Lolade Fadulu: While you were really getting started, you worked as a plumber and as a taxi driver, and also as part of a moving company. Why did you work those jobs?
Philip Glass: I had an ensemble at the time. I would go out and play for three weeks. We would come back from the tour, and we usually had lost money so I had to make money immediately. I put an ad in the paper. My cousin and I ran the company, and I moved furniture for about three or four or five weeks. Then I went on tour again. Again, we lost money.
That went on for years. I thought it was going to go on for the rest of my life, actually. It never occurred to me that I would be able to make a living, really, from writing music. That happened kind of by accident.
I was interested in jobs that were part-time, where I had a lot of independence, where I could work when I wanted to. I wasn’t interested in working in an office where everything would be very regimented.
About that time—I’m talking about the early ’70s—the part of New York called SoHo now, it was mostly buildings that housed factories that made clothing. But about this time, artists were buying spaces in that area, and my cousin and I began to help build. We were putting in heating systems and putting in kitchens and bathrooms. We learned how to do that. We would put an ad in the paper, and we’d get to your house, and we’d do it. When it was time to go back on tour, I just closed up for about three weeks and [would] come back and go to work again for two or three months sometimes.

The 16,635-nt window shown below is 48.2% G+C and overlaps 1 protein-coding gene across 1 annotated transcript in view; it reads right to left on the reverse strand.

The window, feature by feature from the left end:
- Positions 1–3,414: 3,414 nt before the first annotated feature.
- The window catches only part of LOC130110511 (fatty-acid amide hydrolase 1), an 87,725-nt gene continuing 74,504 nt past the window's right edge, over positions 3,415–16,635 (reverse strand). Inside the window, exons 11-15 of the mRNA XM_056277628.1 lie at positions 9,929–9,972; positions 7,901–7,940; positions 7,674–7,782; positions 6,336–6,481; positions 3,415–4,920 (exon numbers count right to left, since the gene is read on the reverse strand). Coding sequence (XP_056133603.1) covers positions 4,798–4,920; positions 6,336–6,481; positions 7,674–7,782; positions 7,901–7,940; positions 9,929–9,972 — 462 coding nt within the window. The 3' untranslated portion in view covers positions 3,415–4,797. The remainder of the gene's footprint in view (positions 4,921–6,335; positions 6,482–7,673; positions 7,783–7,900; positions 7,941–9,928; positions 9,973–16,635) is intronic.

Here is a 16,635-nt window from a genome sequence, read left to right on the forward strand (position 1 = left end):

Also, at that time, I was a composer in residence at the La MaMa theater on East Fourth Street, so I was also writing music for plays, and I had my ensemble. I was starting to become a professional composer. I had been out of Juilliard by that time. And eventually, by the time I was 41, 42, I was actually making a living playing music.
I was surprised it happened so quickly, actually. I expected to have a day job for the rest of my life.
Read the rest of the interview here